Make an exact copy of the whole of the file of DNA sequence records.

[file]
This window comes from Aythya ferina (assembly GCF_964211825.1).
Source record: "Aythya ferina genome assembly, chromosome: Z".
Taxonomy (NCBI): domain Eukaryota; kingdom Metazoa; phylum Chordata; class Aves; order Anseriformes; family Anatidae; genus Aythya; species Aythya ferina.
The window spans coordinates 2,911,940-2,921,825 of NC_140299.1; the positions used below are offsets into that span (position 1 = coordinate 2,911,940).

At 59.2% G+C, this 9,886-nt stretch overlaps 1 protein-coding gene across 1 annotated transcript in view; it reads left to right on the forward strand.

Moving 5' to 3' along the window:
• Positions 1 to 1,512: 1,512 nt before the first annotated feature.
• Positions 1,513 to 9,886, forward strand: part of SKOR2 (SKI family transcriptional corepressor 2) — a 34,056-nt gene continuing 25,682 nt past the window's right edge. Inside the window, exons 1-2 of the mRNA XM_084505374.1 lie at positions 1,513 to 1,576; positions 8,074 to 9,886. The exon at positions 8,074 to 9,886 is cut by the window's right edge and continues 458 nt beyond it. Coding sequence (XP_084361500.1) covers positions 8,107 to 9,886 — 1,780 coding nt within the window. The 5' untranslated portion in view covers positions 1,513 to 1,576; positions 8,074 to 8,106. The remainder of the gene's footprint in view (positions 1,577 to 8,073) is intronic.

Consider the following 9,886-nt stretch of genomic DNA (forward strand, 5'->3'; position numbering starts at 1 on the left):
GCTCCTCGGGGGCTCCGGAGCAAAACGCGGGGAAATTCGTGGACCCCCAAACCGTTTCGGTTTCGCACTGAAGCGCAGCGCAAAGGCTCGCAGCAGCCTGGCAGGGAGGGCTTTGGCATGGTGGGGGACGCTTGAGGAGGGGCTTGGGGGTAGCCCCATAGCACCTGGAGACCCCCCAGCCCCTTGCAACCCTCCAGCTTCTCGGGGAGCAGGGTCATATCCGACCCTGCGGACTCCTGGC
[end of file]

This window comes from Aythya ferina (assembly GCF_964211825.1).
Source record: "Aythya ferina genome assembly, chromosome: Z".
Taxonomy (NCBI): domain Eukaryota; kingdom Metazoa; phylum Chordata; class Aves; order Anseriformes; family Anatidae; genus Aythya; species Aythya ferina.
The window spans coordinates 2,911,940-2,921,825 of NC_140299.1; the positions used below are offsets into that span (position 1 = coordinate 2,911,940).

At 59.2% G+C, this 9,886-nt stretch overlaps 1 protein-coding gene across 1 annotated transcript in view; it reads left to right on the forward strand.

Moving 5' to 3' along the window:
• Positions 1 to 1,512: 1,512 nt before the first annotated feature.
• Positions 1,513 to 9,886, forward strand: part of SKOR2 (SKI family transcriptional corepressor 2) — a 34,056-nt gene continuing 25,682 nt past the window's right edge. Inside the window, exons 1-2 of the mRNA XM_084505374.1 lie at positions 1,513 to 1,576; positions 8,074 to 9,886. The exon at positions 8,074 to 9,886 is cut by the window's right edge and continues 458 nt beyond it. Coding sequence (XP_084361500.1) covers positions 8,107 to 9,886 — 1,780 coding nt within the window. The 5' untranslated portion in view covers positions 1,513 to 1,576; positions 8,074 to 8,106. The remainder of the gene's footprint in view (positions 1,577 to 8,073) is intronic.

Consider the following 9,886-nt stretch of genomic DNA (forward strand, 5'->3'; position numbering starts at 1 on the left):
GCTCCTCGGGGGCTCCGGAGCAAAACGCGGGGAAATTCGTGGACCCCCAAACCGTTTCGGTTTCGCACTGAAGCGCAGCGCAAAGGCTCGCAGCAGCCTGGCAGGGAGGGCTTTGGCATGGTGGGGGACGCTTGAGGAGGGGCTTGGGGGTAGCCCCATAGCACCTGGAGACCCCCCAGCCCCTTGCAACCCTCCAGCTTCTCGGGGAGCAGGGTCATATCCGACCCTGCGGACTCCTGGC